How Virginians will be able to gamble on old horse races at Colonial Downs

NEW KENT – Fur coats, piles of cash, convertibles, yachts and diamond rings spun across the gambling machine’s screen. But the horses were optional.

The first shipments of historical horse racing terminals were scheduled to be delivered Monday at Colonial Downs, about a month before the track’s new owners hope to open the doors of their revamped, casino-esque facility in New Kent County.

To mark the occasion, Colonial Downs representatives held a demonstration showing how the machines the General Assembly legalized last year will work. The historical horse racing machines – a major step toward casino-style gambling in Virginia – will provide a critical new revenue stream to support the reopening of Colonial Downs and thoroughbred racing’s return to the track.

The plan was pitched as a way to revive horse racing, create hundreds of jobs and generate tax revenue for state and local governments. But the debate in the legislature focused largely on the return of horse racing, without delving deeply into the functionality of the gambling machines or their similarity to traditional slot machines.

According to an economic impact analysis circulated by Colonial Downs, the new iteration is projected to take in $203.7 million in revenue by 2022, with $161.9 million coming from historical horse racing.

The machines look and feel like traditional slot machines. But instead of using random numbers, they’re powered by an archive of horse races that have already been run, combining players’ money into pools under the same pari-mutuel wagering system used in live horse racing.

Monday’s game demo – just off a newly carpeted red floor lined with black bases awaiting the machines’ arrival – showed that players can pull up charts showing horse odds and jockey information and use it to carefully predict the horses’ finishing positions. Or they can just press a button over and over again and hope to get lucky.

At the New Kent Rosie’s, the minimum bet per spin will be 20 cents, company representatives said, but a “high-limit” room will allow up to $15 per spin. Winners’ payouts will depend on the size of the pools, they said, and could range from $1,000 to six-figure jackpots.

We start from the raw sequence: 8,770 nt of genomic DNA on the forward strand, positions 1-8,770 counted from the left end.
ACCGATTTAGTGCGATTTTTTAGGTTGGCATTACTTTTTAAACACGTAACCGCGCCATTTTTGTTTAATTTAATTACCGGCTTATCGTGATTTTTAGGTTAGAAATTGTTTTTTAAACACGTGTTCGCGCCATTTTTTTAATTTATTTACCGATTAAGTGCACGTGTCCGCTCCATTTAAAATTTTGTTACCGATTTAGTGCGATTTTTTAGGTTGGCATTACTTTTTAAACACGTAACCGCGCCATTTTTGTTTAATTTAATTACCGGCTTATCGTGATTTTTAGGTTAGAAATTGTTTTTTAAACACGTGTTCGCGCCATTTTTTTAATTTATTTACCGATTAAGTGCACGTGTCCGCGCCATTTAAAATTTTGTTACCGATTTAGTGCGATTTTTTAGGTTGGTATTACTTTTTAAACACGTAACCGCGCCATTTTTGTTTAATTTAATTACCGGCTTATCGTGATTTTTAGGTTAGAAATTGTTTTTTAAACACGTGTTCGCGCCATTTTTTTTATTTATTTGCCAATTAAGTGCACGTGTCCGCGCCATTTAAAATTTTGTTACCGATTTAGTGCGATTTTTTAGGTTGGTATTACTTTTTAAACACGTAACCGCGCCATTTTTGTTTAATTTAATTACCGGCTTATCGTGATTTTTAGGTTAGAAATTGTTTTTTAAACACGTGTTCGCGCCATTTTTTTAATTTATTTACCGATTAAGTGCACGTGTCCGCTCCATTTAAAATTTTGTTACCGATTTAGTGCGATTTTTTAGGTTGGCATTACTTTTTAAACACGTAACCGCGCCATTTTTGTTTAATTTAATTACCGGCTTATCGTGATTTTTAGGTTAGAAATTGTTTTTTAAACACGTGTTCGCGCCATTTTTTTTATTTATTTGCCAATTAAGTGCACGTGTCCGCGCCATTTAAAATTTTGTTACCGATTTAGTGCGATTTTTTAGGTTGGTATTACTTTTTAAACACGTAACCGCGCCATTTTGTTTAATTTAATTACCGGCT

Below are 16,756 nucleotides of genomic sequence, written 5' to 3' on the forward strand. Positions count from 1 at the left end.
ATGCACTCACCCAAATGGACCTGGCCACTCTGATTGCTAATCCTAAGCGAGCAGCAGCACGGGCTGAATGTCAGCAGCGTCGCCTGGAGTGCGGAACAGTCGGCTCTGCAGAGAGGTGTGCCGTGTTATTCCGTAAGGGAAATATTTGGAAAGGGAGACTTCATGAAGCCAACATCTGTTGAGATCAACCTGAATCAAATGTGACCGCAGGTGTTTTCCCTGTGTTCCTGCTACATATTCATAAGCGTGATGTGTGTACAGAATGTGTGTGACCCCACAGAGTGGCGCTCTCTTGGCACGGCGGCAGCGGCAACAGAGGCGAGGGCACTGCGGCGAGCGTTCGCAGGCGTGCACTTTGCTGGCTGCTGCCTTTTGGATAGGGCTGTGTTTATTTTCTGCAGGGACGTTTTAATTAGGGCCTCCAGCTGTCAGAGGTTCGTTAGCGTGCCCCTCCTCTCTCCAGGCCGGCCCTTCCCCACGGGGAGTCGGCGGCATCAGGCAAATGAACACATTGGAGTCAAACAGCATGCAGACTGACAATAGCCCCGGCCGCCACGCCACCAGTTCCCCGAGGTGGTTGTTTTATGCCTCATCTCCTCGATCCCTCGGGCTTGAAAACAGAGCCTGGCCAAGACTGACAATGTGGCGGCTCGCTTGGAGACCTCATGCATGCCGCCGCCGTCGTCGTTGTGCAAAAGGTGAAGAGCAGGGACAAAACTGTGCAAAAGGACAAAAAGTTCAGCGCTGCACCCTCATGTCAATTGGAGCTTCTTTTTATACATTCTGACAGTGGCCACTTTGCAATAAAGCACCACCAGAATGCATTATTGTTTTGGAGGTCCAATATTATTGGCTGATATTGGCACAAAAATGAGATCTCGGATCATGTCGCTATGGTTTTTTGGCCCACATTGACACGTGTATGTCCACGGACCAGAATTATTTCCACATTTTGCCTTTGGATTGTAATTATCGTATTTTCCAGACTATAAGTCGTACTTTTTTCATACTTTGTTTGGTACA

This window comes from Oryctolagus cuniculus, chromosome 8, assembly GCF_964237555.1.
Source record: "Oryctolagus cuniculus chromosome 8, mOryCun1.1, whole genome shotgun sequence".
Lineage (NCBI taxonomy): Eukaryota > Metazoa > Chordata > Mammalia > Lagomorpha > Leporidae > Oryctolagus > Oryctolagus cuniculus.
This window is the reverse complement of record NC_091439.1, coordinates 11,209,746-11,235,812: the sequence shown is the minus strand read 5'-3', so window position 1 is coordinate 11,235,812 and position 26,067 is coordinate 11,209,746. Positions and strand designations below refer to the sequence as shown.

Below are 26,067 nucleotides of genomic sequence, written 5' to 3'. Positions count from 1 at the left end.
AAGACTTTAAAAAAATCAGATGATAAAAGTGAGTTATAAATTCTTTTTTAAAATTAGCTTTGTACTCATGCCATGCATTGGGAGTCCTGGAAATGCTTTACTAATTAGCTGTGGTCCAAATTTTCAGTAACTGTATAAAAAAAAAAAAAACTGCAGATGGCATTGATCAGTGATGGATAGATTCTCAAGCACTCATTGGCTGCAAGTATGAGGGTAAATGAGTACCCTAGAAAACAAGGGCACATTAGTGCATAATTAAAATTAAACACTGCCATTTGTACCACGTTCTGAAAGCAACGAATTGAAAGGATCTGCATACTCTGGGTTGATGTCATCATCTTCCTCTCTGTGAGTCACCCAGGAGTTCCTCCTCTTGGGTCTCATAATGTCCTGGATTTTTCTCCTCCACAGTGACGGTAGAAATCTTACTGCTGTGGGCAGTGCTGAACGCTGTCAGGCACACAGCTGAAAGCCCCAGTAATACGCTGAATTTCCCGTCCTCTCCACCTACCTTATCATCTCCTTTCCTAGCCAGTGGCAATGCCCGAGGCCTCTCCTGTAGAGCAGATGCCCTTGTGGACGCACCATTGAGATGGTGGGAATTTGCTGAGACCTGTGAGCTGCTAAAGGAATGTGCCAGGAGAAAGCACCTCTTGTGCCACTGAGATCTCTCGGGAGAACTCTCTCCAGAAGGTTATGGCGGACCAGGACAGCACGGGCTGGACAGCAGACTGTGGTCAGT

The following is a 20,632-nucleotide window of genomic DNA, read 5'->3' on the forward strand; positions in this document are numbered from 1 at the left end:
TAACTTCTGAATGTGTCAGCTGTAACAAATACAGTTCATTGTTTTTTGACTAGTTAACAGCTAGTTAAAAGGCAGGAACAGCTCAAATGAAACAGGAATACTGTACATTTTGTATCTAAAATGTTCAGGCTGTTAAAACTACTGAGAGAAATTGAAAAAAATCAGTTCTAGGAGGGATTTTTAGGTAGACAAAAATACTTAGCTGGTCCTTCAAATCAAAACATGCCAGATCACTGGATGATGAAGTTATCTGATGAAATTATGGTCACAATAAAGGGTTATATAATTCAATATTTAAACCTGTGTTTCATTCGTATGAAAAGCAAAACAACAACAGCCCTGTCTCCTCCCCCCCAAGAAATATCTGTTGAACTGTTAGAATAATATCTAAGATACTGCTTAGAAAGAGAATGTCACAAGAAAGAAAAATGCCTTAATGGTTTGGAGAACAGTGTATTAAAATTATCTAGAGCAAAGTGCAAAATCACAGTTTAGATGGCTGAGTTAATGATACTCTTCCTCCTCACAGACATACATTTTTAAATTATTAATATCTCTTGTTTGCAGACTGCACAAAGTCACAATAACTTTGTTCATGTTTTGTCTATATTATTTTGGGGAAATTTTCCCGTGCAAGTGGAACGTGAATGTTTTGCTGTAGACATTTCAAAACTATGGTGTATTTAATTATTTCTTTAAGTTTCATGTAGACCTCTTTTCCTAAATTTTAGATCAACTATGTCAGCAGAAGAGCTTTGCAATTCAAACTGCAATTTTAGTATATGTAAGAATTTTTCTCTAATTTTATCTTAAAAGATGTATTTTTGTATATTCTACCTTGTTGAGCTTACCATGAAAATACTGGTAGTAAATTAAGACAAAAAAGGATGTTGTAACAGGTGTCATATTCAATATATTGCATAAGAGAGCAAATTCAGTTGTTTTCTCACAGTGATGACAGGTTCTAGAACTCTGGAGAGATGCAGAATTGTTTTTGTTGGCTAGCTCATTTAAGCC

The company acknowledged most historical horse racing players would use the automatic bet feature, while more experienced horse racing fans could bet on live races or simulcast races from other tracks.

The machine used for the demo featured a game-show theme called “What’s Behind That Door?,” one of about 50 game themes Colonial Downs plans to use. Other themes listed on the website of Exacta Systems, the manufacturer providing the machines to Colonial Downs, include fairies, pirates, monkeys, angels, ninjas, turtles, leprechauns and conquistadors. Still, the games are based on past horse races, even if the machine has an entirely different cartoon theme.

The company has erected five billboards in Virginia to advertise the new enterprise, including one off Interstate 64 heading west out of Richmond.

New OTB Opened near Washington D.C.

Handicapping past performances PPsThe Maryland Jockey Club unveiled its seventh off-track betting facility with a soft opening Wednesday 9/12 at the MGM National Harbor, a luxury resort, retail, dining and entertainment venue and casino just minutes from Washington D.C. on the banks of the Potomac River in Oxon Hill, Md.

The grand opening of MJC’s newest OTB facility is tentatively set for Saturday, Sept. 22, to coincide with the Fall Festival of Racing at nearby Laurel Park, a program of seven stakes worth $900,000 in purses topped by the 27th running of the $250,000 Frank J. De Francis Memorial Dash (G3).

Poker Also Offered

Located on the second level of the casino floor along with a 46-table poker room, the MGM OTB’s approximately 1,500-square foot simulcast facility offers 21 carrels for guests, who can also use the adjacent bar area for seating. There will be two tellers, two self-bet terminals and personal Microsoft Surface tablets available for patrons.

The MGM OTB joins previous off-track locations in Maryland at the Horseshoe Casino in Baltimore, Greenmount Station in Hampstead, Maryland State Fairgrounds in Timonium, GBoone’s Events Center in Boonsboro and Hollywood Casino in Perryville, as well as the Riverboat Restaurant in Colonial Beach, Va.

Is Horse Racing Dead? Not in Virginia … Yet

Horse Racing Wagering Business Up in Virginia

According to a recent Virginia Thoroughbred Association report, rises in OTB and ADW handle in Virginia have prompted a $10 million increase in overall racing handle in the state from 2017.

Through the first seven months of the year, ADW was over $52 million, up 3.2 percent from the same period in 2017. OTB handle is up over $8 million as two new sites have opened up since 2017. Both new sites — Buckets Bar and Grill in Chesapeake, and The Windmill OTB in Collinsville — are the only two serving their regions, as the preexisting OTBs were both in Richmond.

TVG is the most popular ADW operator in Virginia, followed by TwinSpies, Xpressbet, and NYRA Bets, which is a relatively new addition to the options there.

Read more at the Virginia Thoroughbred Association